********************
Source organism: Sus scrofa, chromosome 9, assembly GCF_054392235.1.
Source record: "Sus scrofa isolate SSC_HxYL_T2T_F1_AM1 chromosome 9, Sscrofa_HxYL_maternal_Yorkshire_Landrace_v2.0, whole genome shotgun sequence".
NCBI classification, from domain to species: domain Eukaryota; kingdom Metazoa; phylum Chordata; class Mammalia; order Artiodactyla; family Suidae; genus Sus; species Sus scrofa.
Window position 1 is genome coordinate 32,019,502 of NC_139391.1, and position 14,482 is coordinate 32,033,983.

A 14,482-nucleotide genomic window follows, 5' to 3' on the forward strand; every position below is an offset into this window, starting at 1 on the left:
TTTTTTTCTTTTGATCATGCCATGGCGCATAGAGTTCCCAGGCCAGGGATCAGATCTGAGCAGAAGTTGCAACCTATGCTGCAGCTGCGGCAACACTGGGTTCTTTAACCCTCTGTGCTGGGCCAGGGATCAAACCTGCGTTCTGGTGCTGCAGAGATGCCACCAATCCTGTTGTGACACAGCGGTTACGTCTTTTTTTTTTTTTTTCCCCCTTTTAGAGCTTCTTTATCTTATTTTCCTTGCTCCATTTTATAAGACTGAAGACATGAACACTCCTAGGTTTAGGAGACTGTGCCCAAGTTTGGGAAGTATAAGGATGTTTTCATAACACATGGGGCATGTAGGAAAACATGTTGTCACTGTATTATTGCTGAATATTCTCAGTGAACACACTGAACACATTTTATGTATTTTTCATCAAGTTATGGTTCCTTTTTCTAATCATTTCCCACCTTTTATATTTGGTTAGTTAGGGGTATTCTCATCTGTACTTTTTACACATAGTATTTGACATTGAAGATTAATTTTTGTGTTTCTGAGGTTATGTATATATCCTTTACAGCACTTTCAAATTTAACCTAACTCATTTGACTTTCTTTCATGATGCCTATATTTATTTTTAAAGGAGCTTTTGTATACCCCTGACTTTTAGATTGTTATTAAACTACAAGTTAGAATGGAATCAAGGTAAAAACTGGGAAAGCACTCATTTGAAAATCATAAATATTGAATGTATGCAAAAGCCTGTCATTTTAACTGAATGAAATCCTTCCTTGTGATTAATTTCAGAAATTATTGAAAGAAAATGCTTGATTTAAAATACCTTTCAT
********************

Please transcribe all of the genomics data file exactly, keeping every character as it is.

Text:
Source organism: Sus scrofa, chromosome 9, assembly GCF_054392235.1.
Source record: "Sus scrofa isolate SSC_HxYL_T2T_F1_AM1 chromosome 9, Sscrofa_HxYL_maternal_Yorkshire_Landrace_v2.0, whole genome shotgun sequence".
NCBI classification, from domain to species: domain Eukaryota; kingdom Metazoa; phylum Chordata; class Mammalia; order Artiodactyla; family Suidae; genus Sus; species Sus scrofa.
Window position 1 is genome coordinate 32,019,502 of NC_139391.1, and position 14,482 is coordinate 32,033,983.

A 14,482-nucleotide genomic window follows, 5' to 3' on the forward strand; every position below is an offset into this window, starting at 1 on the left:
TTTTTTTCTTTTGATCATGCCATGGCGCATAGAGTTCCCAGGCCAGGGATCAGATCTGAGCAGAAGTTGCAACCTATGCTGCAGCTGCGGCAACACTGGGTTCTTTAACCCTCTGTGCTGGGCCAGGGATCAAACCTGCGTTCTGGTGCTGCAGAGATGCCACCAATCCTGTTGTGACACAGCGGTTACGTCTTTTTTTTTTTTTTTCCCCCTTTTAGAGCTTCTTTATCTTATTTTCCTTGCTCCATTTTATAAGACTGAAGACATGAACACTCCTAGGTTTAGGAGACTGTGCCCAAGTTTGGGAAGTATAAGGATGTTTTCATAACACATGGGGCATGTAGGAAAACATGTTGTCACTGTATTATTGCTGAATATTCTCAGTGAACACACTGAACACATTTTATGTATTTTTCATCAAGTTATGGTTCCTTTTTCTAATCATTTCCCACCTTTTATATTTGGTTAGTTAGGGGTATTCTCATCTGTACTTTTTACACATAGTATTTGACATTGAAGATTAATTTTTGTGTTTCTGAGGTTATGTATATATCCTTTACAGCACTTTCAAATTTAACCTAACTCATTTGACTTTCTTTCATGATGCCTATATTTATTTTTAAAGGAGCTTTTGTATACCCCTGACTTTTAGATTGTTATTAAACTACAAGTTAGAATGGAATCAAGGTAAAAACTGGGAAAGCACTCATTTGAAAATCATAAATATTGAATGTATGCAAAAGCCTGTCATTTTAACTGAATGAAATCCTTCCTTGTGATTAATTTCAGAAATTATTGAAAGAAAATGCTTGATTTAAAATACCTTTCAT